Substantial completion is a term used in construction contracts to signify when the project is nearly complete. It’s often utilized to trigger the final phase of many projects, including setting up final payments and finalizing the work to be finished. In this article, a construction lien lawyer from Brentwood, TN, discusses what constitutes substantial completion in construction contracts.
What Is Substantial Completion?
A construction project, no matter how large or small, is completed only when all of its major components have been constructed and successfully tested and the “mechanical” components’ functional elements are properly wired and connected to form the construction itself. Although some construction projects may have additional steps not directly related to the construction itself, such as furnaces, ductwork, water heaters, etc., these components are not part of the construction process and are therefore not considered “substantial” by any definition of this term.
Related: Substantial Completion: What Is It?
Triggers Right to Payment
As previously discussed, substantial completion is a significant project milestone and triggers payment from the obligated party, including full and complete payment of all costs and expenses incurred during the construction phase. Although the ultimate responsibility of any obligated party in connection with a construction contract is to meet all of its obligations under the contract, there are times when the obligated party is not able to perform under the contract for one reason or another and, for such reason, the obligated party must pay for additional work beyond what was contracted. Fortunately, payment can still take place as long as there is substantial completion, even with some other steps left to do.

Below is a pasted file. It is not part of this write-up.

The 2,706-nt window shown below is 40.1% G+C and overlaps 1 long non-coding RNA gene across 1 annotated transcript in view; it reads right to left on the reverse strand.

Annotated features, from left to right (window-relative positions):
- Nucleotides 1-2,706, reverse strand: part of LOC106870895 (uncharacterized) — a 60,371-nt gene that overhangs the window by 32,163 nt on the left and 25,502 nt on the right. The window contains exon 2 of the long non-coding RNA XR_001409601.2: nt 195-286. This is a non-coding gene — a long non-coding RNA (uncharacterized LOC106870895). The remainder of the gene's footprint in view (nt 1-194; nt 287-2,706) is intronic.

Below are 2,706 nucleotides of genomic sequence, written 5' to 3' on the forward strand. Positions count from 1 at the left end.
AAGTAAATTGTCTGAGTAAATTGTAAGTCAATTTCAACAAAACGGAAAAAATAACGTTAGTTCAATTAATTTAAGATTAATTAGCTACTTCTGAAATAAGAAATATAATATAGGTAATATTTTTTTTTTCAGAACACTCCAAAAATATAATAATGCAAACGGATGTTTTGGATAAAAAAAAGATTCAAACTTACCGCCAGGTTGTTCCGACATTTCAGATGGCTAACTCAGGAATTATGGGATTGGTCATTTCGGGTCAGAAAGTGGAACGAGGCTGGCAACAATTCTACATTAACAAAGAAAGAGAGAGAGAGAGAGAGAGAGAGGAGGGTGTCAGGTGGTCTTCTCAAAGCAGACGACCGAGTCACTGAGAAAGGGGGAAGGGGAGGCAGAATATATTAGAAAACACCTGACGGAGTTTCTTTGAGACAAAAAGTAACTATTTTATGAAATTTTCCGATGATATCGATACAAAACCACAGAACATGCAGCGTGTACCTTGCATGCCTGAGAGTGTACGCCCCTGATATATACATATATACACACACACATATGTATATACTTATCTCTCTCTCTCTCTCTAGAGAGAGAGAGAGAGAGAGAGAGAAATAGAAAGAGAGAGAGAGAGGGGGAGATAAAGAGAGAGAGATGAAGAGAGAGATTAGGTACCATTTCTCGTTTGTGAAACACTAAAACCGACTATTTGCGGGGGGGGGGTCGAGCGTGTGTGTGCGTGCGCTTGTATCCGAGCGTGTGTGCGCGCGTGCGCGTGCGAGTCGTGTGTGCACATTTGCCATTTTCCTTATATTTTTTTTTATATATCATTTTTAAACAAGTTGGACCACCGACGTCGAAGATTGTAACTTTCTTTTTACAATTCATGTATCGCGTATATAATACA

Because of this principle, both parties in a contract have the interest to ensure full and prompt completion of the project by agreeing to a contract that includes the right to payment. There are many instances when this is best achieved by establishing a system by which payments are calculated, either on an installment basis or on a timely basis. It also allows the industry to avoid delays in construction projects by ensuring that payments are received on time and encourage responsible contracting practices among all parties that engage in these types of transactions.
Understanding what substantial completion is can make a substantial difference in your construction projects. It is an important legal distinction, which is why you should partner with a lawyer to plan and review your contracts. If you have questions about construction contracts, contact one of the construction dispute lawyers in Brentwood, TN, from Cotney Construction Law.
Disclaimer: The information contained in this article is for general educational information only. This information does not constitute legal advice, is not intended to constitute legal advice, nor should it be relied upon as legal advice for your specific factual pattern or situation.